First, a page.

Ricky Ponting's uncle is born. Greg Campbell, an enthusiastic seamer, played four Tests for Australia himself, but he didn't do a lot. Still, he was part of the attack that smashed England at Headingley in 1989, and has the honour of being the only person on this planet to have nailed Derek Pringle lbw in an Ashes Test. He was also one of three Tasmanians (David Boon and umpire Steve Randell were the others) involved in the state's first Test - against Sri Lanka in Hobart in 1989-90. In all, Campbell played only 44 first-class games, before a persistent back injury forced him to retire in 1992.
Australia eased the pain of a first series defeat by South Africa at home by beating them in the return series 2-0. Phil Hughes, who had scored a duck on debut in the previous Test, made centuries in both innings in Durban. South Africa were set 546 to chase, Peter Siddle and Simon Katich (who also scored a century) took three wickets each and Australia won by 175 runs.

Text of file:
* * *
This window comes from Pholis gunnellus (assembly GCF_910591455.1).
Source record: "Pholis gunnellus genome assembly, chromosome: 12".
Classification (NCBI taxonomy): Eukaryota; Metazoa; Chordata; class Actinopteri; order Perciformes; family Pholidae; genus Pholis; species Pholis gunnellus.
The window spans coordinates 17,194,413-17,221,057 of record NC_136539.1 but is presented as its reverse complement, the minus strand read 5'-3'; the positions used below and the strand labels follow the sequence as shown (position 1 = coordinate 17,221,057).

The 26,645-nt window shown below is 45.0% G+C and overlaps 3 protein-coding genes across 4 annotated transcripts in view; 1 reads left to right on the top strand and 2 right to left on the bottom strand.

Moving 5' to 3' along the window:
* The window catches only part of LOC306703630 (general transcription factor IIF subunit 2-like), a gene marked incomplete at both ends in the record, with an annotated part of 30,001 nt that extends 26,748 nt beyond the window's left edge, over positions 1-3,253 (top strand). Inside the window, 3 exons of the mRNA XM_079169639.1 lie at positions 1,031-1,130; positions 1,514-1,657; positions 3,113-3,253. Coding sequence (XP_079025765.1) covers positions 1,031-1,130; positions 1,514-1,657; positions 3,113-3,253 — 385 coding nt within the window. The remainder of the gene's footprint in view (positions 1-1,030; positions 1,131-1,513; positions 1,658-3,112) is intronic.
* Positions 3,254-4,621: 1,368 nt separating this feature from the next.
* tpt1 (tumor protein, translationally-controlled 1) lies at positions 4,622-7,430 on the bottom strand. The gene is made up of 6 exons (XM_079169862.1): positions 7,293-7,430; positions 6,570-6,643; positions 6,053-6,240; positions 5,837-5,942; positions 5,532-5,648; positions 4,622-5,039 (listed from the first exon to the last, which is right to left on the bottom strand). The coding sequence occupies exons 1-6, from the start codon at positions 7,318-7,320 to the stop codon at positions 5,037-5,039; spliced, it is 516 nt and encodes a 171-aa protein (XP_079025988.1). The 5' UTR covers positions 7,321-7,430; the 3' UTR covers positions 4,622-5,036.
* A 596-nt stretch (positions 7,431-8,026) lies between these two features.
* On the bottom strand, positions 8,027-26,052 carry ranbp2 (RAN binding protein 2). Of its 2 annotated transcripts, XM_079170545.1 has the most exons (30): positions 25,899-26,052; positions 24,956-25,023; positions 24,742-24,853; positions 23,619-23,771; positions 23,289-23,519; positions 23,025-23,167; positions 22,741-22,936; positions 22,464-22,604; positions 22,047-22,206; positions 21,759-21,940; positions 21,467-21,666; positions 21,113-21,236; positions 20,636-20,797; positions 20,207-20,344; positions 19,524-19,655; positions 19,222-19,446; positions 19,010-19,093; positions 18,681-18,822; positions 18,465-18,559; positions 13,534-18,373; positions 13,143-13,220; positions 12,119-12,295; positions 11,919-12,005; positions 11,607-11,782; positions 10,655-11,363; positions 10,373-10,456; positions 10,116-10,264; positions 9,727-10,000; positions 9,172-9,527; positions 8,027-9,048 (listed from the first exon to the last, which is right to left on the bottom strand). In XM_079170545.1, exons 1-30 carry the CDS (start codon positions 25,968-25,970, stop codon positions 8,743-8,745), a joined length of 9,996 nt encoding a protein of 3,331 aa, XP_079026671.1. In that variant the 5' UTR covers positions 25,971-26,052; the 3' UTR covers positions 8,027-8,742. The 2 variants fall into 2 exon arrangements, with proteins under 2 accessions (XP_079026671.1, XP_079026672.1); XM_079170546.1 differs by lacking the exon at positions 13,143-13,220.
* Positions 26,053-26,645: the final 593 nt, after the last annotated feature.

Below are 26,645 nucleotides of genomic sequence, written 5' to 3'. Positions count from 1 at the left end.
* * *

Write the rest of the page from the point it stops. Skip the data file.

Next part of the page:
India won the World Championship of Cricket by beating Pakistan in the final at the MCG. Kapil Dev and Chetan Sharma reduced Pakistan to 33 for 4 before Javed Miandad and Imran took them past 100. But legspinner Laxman Sivaramakrishnan dismissed the two batsmen and Pakistan ended with just 176. Ravi Shastri and Kris Srikkanth scored half-centuries in the eight-wicket win.
The birth of tall Sri Lankan swing bowler Suranga Lakmal. He made his ODI debut in Nagpur in 2009 and won his first Test cap a year later, against the West Indies in the second Test in Colombo. An ankle injury kept him out of the squad for eight months but he has chipped in with handy performances since, including 12 wickets in three Tests against Pakistan in a drawn series in the UAE.
© ESPN Sports Media Ltd.